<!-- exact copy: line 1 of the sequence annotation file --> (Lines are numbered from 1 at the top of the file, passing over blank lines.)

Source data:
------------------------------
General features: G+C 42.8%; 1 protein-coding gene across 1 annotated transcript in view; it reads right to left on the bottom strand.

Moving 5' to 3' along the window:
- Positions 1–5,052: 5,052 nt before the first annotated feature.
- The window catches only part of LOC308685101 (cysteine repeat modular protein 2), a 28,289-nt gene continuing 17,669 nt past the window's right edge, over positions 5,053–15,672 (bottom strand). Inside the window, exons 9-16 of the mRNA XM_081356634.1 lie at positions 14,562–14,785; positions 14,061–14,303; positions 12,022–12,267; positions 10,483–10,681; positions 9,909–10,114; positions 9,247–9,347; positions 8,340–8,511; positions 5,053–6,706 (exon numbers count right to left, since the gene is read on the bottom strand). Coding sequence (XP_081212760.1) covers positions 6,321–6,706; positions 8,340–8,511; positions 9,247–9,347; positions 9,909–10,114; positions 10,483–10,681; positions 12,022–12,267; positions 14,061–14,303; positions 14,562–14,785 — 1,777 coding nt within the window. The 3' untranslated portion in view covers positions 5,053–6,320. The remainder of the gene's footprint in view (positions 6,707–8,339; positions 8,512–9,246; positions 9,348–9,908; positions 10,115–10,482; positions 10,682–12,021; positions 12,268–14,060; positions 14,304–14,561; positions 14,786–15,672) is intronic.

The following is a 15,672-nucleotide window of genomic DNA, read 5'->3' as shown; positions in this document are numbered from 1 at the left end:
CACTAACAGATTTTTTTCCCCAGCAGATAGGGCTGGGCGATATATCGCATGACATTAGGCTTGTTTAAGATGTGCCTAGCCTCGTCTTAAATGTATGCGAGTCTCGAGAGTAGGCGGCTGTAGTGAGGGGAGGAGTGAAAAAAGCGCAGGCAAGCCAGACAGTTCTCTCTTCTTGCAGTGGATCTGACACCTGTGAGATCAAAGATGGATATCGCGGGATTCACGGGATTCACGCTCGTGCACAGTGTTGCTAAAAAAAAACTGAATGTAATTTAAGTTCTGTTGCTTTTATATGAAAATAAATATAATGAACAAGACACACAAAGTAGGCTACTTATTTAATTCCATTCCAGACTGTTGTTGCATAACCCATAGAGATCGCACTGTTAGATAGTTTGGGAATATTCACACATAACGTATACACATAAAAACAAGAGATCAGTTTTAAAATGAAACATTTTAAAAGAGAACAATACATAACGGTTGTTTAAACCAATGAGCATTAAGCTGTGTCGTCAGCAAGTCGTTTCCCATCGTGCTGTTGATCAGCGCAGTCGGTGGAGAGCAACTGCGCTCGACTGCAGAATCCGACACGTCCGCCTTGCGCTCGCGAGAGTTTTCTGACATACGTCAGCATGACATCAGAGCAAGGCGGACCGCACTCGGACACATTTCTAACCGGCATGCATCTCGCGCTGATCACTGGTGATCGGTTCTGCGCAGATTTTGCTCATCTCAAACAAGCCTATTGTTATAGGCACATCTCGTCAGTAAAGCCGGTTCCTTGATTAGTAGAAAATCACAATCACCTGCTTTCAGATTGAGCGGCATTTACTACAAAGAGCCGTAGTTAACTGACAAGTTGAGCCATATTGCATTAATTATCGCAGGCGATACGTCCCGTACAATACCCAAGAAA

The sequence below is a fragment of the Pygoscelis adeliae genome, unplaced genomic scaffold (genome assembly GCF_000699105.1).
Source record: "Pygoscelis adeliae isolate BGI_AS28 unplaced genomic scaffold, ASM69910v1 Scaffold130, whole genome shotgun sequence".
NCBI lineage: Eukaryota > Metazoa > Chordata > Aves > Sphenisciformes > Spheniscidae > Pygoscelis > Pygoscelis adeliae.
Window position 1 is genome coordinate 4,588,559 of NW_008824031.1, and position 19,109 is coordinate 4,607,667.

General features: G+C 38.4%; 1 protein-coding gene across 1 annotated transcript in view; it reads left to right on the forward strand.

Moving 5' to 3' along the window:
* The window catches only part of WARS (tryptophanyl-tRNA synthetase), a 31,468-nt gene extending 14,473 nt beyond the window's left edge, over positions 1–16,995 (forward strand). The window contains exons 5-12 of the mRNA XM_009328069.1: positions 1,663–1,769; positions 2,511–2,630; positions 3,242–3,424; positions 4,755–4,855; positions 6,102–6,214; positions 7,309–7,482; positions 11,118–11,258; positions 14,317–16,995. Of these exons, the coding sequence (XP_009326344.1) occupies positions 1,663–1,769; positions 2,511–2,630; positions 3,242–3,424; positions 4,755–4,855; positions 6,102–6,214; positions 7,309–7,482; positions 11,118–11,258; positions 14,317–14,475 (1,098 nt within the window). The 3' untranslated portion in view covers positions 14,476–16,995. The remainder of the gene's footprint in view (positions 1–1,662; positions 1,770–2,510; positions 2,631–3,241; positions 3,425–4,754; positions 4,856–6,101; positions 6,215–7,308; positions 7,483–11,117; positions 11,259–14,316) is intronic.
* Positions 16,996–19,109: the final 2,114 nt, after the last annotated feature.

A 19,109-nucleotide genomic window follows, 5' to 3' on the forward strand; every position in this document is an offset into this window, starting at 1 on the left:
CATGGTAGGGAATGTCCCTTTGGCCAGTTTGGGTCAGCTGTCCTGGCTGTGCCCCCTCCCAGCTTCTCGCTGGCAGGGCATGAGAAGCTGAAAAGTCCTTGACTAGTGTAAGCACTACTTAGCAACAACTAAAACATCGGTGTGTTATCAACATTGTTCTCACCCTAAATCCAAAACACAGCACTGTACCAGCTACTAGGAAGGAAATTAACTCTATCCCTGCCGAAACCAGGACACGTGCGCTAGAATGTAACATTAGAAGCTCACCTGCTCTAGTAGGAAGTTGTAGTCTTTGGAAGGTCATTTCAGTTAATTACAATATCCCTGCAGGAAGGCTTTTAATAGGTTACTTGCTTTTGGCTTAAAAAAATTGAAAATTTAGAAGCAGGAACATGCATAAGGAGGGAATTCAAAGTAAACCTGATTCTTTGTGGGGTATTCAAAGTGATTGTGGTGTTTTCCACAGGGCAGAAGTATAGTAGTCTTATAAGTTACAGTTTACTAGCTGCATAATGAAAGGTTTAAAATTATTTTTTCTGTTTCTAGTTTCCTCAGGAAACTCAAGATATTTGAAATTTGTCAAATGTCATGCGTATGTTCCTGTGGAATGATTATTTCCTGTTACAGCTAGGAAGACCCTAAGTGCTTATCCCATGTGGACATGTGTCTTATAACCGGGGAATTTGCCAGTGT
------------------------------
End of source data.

General features: G+C 42.8%; 1 protein-coding gene across 1 annotated transcript in view; it reads right to left on the bottom strand.